A recent Frontiers in Nutrition study assesses the association between metabolic diseases and the consumption of ultra-processed foods (UPFs).
Study: Ultra-processed food consumption and metabolic disease risk: An umbrella review of systematic reviews with meta-analyses of observational studies. Image Credit: JeniFoto / Shutterstock.com
Reducing the consumption of UPFs is typically recommended to prevent the development of metabolic diseases like type 2 diabetes mellitus (T2DM) and obesity. Metabolic diseases adversely affect organs, tissues, or cells and are caused by the decomposition and abnormal synthesis of certain substances during metabolism.
The precise etiology of metabolic diseases remains unclear. Nevertheless, both environmental and genetic factors influence their occurrence, among which diet is an easily modifiable environmental factor.
The NOVA food classification system defines UPFs as a class of foods arising from industrial formulations created from extracted substances, additives, and little intact food. Examples of UPFs include cakes, snacks, sausages, and sweetened beverages.
Research has identified an association between various metabolic diseases and UPF consumption. However, some question this association, claiming that these relationships established in the literature are prone to biases.
About the study
The present study involved an umbrella review (UR), in which published systematic reviews were analyzed with meta-analyses to assess their credibility and validate the robustness of the relationship between metabolic disease and UPF consumption.
The Web of Science, PubMed, Embase, and Cochrane Library databases were systematically searched until July 15, 2023. Language restrictions were not imposed, and citations of included studies were monitored to detect additional eligible studies.
Articles involving laboratory and animal studies, as well as genetic polymorphisms, were excluded. Additionally, studies unable to obtain study-specific data, those without quantitative evaluations, and those that included fewer than three original studies were excluded from the meta-analyses.
An extensive overview of 13 meta-analyses was performed to evaluate the credibility of relationships between the consumption of UPFs and metabolic disease. To this end, all studies suggested that the consumption of UPFs was associated with the development of obesity and T2DM.
The highest level of UPF consumption and a 1.55-fold higher obesity risk were established in seven cross-sectional studies and several prospective cohort studies; therefore, UPF consumption could be considered a risk factor for obesity. These findings indicate that there may be health benefits associated with reducing the consumption of UPFs. This should be considered in the future by healthcare professionals and policymakers while formulating dietary guidelines.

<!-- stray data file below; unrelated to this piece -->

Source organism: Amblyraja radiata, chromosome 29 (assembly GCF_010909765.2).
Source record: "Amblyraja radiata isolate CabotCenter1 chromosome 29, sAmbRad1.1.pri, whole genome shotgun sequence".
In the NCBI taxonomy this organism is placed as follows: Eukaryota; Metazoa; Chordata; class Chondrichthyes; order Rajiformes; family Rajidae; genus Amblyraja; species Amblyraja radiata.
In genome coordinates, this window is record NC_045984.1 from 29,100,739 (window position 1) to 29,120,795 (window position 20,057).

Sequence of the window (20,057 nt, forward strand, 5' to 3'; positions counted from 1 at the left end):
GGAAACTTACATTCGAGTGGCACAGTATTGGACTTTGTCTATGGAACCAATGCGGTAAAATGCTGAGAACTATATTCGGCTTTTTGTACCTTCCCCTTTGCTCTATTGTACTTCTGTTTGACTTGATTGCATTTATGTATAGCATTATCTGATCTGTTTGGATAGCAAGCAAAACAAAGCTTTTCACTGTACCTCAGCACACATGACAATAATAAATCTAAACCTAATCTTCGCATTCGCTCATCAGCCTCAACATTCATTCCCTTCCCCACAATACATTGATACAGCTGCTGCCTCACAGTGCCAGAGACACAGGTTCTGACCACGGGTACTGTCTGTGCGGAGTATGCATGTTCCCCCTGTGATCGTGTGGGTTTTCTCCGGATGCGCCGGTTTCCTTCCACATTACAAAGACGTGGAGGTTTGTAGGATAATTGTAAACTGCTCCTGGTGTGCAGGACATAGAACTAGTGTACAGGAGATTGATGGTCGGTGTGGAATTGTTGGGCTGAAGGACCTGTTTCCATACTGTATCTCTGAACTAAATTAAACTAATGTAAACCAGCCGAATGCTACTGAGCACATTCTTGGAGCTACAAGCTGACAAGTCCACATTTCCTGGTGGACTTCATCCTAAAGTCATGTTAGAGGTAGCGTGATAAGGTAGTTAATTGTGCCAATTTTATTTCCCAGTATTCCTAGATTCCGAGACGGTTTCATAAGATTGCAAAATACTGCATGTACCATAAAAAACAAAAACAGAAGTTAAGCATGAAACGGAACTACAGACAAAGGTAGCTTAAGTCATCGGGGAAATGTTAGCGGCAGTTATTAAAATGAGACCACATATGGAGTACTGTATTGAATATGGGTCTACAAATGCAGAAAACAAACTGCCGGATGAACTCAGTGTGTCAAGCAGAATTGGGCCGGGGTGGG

Two meta-analyses revealed a significant association between UPF consumption and T2DM, thus suggesting that consuming UPFs could be a risk factor for developing T2DM. Within UPFs, processed meat and sugar-sweetened beverages were strongly related to the risk of T2DM, with the dose of these UPFs potentially dictating this association.
In the moderate and lowest meta-analysis, the association between T2DM and UPFs was supported by weak evidence. This association was insignificant in the Asian population.
The consumption of UPFs was also associated with an increased risk of non-alcoholic fatty liver disease (NAFLD), hypertension, and metabolic syndrome (MetS). However, these associations were not robust across subgroups, which necessitates the need for additional studies to explore these associations.
The current study provides evidence that the consumption of UPFs is associated with a greater risk of metabolic diseases, particularly obesity and T2DM. For other metabolic diseases, the associations should be explored further in future studies.
The main strength of this study is the comprehensive assessment of the quality and credibility of each meta-analysis. In fact, this is the first UR to offer an extensive summary of the association between metabolic diseases and UPF consumption.
One limitation of this study could be due to underlying studies lacking specific data or the exclusion of studies by previous meta-analyses. Future studies should address this concern by including other outcome variables, such as hyperuricemia and dyslipidemia. Residual confounding and measurement errors were also not considered due to the lack of randomized controlled trials.
Few underlying studies used the NOVA classification system to define UPFs, and some meta-analyses simultaneously included studies that used the NOVA system and those that did not. This made it difficult to maintain consistency while reporting findings and could have led to the misclassification of UPFs.
The generalizability of the results could be questioned, as most studies were conducted in the United States, across several European countries, and Brazil.
- Lv, J., Wei, Y., Sun, J., et al. (2024) Ultra-processed food consumption and metabolic disease risk: An umbrella review of systematic reviews with meta-analyses of observational studies. Frontiers in Nutrition 11. doi:10.3389/fnut.2024.1306310